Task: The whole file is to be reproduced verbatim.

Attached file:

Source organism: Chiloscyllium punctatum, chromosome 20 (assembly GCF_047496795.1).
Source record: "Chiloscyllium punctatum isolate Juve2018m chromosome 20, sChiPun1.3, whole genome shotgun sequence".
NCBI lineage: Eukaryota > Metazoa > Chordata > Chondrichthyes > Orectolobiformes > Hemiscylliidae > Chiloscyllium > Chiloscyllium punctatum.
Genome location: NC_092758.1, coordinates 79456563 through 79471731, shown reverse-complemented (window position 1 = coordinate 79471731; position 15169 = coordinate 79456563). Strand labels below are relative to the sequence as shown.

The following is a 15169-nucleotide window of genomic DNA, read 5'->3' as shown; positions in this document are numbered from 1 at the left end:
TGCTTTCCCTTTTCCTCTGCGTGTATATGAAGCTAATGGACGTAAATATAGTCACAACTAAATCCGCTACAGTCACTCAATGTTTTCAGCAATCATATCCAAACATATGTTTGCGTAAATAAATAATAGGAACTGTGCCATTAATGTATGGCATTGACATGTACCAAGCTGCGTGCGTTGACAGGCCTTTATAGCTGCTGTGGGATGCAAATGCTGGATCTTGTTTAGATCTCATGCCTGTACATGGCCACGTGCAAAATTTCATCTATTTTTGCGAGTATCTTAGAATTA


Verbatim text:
Source organism: Chiloscyllium punctatum, chromosome 20 (assembly GCF_047496795.1).
Source record: "Chiloscyllium punctatum isolate Juve2018m chromosome 20, sChiPun1.3, whole genome shotgun sequence".
NCBI lineage: Eukaryota > Metazoa > Chordata > Chondrichthyes > Orectolobiformes > Hemiscylliidae > Chiloscyllium > Chiloscyllium punctatum.
Genome location: NC_092758.1, coordinates 79456563 through 79471731, shown reverse-complemented (window position 1 = coordinate 79471731; position 15169 = coordinate 79456563). Strand labels below are relative to the sequence as shown.

The following is a 15169-nucleotide window of genomic DNA, read 5'->3' as shown; positions in this document are numbered from 1 at the left end:
TGCTTTCCCTTTTCCTCTGCGTGTATATGAAGCTAATGGACGTAAATATAGTCACAACTAAATCCGCTACAGTCACTCAATGTTTTCAGCAATCATATCCAAACATATGTTTGCGTAAATAAATAATAGGAACTGTGCCATTAATGTATGGCATTGACATGTACCAAGCTGCGTGCGTTGACAGGCCTTTATAGCTGCTGTGGGATGCAAATGCTGGATCTTGTTTAGATCTCATGCCTGTACATGGCCACGTGCAAAATTTCATCTATTTTTGCGAGTATCTTAGAATTA